google #fail – and that’s good

It is not a secret that many people consider Google to be an elegant solution, a finely run company and a bastion of innovation.  I’d say they earn those stripes every day.  Yet, when we talk about the Google Graveyard, it’s as if this is a bad thing.  So much so that earlier this year Slate Magazine allowed readers to put flowers on the graves of its most missed concepts (mine would go to Reader.  RIP Reader, I miss you).  It’s actually a regular feature – they clean the withered flowers off after a period of time – implying that Google has a long and storied history of failures.  They do.

google graveyard

I’d argue instead (contrarian that I am) that it’s a strong part of their success, a review of good ideas.  A mound of learnings I would excitedly dive into. That Google is willing to #FAIL in such a public fashion is a necessity of their business.  Tech changes every day.  Some new product fails every day (see yesterday’s post for two more).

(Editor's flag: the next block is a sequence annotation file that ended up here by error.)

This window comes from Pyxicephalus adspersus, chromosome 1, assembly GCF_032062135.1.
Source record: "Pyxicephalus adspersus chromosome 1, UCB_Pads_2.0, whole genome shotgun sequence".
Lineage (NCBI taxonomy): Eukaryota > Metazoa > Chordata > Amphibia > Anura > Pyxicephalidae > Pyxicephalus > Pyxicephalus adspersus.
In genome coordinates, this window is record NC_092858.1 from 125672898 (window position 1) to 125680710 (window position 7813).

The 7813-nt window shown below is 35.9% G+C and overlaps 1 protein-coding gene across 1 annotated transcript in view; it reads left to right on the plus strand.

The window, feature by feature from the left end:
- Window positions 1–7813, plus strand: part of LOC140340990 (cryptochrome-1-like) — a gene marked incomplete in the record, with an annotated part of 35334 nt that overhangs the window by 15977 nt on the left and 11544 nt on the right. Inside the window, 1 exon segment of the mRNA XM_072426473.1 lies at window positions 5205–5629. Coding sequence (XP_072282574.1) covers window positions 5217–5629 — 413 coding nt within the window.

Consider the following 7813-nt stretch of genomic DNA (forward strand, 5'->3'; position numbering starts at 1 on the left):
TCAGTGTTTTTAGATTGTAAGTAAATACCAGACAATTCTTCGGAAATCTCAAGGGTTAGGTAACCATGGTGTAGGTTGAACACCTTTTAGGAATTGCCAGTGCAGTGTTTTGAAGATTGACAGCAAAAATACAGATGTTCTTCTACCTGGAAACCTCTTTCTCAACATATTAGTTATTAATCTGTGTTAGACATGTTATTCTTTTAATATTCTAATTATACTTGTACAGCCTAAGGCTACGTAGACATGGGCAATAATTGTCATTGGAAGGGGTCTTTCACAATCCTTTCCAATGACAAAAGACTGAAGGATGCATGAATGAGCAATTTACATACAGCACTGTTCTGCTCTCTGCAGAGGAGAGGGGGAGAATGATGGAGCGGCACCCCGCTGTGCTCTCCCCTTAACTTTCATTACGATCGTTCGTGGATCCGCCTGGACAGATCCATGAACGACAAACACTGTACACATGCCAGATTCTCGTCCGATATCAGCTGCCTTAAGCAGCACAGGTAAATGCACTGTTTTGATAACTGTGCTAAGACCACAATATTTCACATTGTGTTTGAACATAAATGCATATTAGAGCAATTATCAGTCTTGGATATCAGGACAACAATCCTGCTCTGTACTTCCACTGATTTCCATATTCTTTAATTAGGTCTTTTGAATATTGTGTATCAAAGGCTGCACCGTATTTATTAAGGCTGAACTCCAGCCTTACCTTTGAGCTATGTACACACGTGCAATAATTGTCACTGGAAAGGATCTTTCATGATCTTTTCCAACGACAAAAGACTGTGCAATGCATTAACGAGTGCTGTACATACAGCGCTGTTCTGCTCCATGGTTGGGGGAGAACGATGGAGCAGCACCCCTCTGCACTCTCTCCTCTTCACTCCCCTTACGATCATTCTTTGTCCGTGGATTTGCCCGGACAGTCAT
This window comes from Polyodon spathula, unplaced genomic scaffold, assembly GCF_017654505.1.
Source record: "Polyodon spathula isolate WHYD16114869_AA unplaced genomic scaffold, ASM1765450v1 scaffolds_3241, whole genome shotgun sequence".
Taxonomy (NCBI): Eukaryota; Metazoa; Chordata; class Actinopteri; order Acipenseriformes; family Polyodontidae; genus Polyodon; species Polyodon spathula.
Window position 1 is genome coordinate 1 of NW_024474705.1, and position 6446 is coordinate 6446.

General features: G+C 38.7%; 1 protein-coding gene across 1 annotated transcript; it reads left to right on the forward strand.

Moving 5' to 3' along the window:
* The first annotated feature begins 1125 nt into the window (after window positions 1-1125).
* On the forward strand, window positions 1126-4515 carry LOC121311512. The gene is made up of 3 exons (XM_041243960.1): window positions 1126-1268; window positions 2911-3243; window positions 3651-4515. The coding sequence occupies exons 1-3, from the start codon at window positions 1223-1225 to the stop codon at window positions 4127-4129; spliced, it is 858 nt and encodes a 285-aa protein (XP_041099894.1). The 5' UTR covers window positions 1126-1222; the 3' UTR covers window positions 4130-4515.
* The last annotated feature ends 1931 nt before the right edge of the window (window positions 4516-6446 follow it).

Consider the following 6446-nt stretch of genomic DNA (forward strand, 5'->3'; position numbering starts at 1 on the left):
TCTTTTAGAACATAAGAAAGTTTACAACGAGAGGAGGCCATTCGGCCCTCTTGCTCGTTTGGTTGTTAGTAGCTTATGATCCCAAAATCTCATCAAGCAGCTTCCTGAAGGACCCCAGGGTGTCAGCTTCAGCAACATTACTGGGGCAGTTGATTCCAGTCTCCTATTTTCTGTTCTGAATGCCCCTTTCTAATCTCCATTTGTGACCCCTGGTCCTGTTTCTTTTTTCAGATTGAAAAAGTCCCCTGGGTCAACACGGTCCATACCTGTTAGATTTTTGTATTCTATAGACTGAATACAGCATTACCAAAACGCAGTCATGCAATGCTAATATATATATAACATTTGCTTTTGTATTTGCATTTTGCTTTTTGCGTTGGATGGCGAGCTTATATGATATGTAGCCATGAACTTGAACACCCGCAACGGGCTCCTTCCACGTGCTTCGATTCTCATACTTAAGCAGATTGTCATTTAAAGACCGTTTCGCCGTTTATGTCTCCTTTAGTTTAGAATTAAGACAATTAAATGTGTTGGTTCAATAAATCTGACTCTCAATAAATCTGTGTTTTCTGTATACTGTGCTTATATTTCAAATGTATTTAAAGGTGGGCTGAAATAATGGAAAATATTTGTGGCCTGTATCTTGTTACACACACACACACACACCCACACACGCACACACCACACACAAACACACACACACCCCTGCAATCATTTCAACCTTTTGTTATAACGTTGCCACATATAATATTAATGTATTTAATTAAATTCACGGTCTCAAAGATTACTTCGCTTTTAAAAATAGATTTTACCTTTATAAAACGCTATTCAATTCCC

If you are not putting a host of ideas out there, you will have very little understanding and even less to optimize.   See, that’s the funny thing about optimization – you can’t optimize just one thing.  Optimization is contextual.  It requires a benchmark, a baseline, a level.  If all of your benchmarks are external, then you are not learning.  You’re merely applying someone else’s information.  Google is willing to do the hard work of going first.  And that means they learn more than most other companies out there.

The best companies set the bar high.  And that means they will invariably fail.  I ask myself, is it better to be early or irrelevant?  Early teaches us so much more. 

-c-

cjgw || @hermione1 || cristene gonzalez-wertz

PS – 7/24 – this is by the way, a list of all the other stuff Google is doing.  So what if they have a graveyard, they also have a metric ton of coolness:  – thanks to Overdrive Interactive for publishing this remarkable view:  http://www.ovrdrv.com/goog/pdf/Google_World_Infographic.pdf

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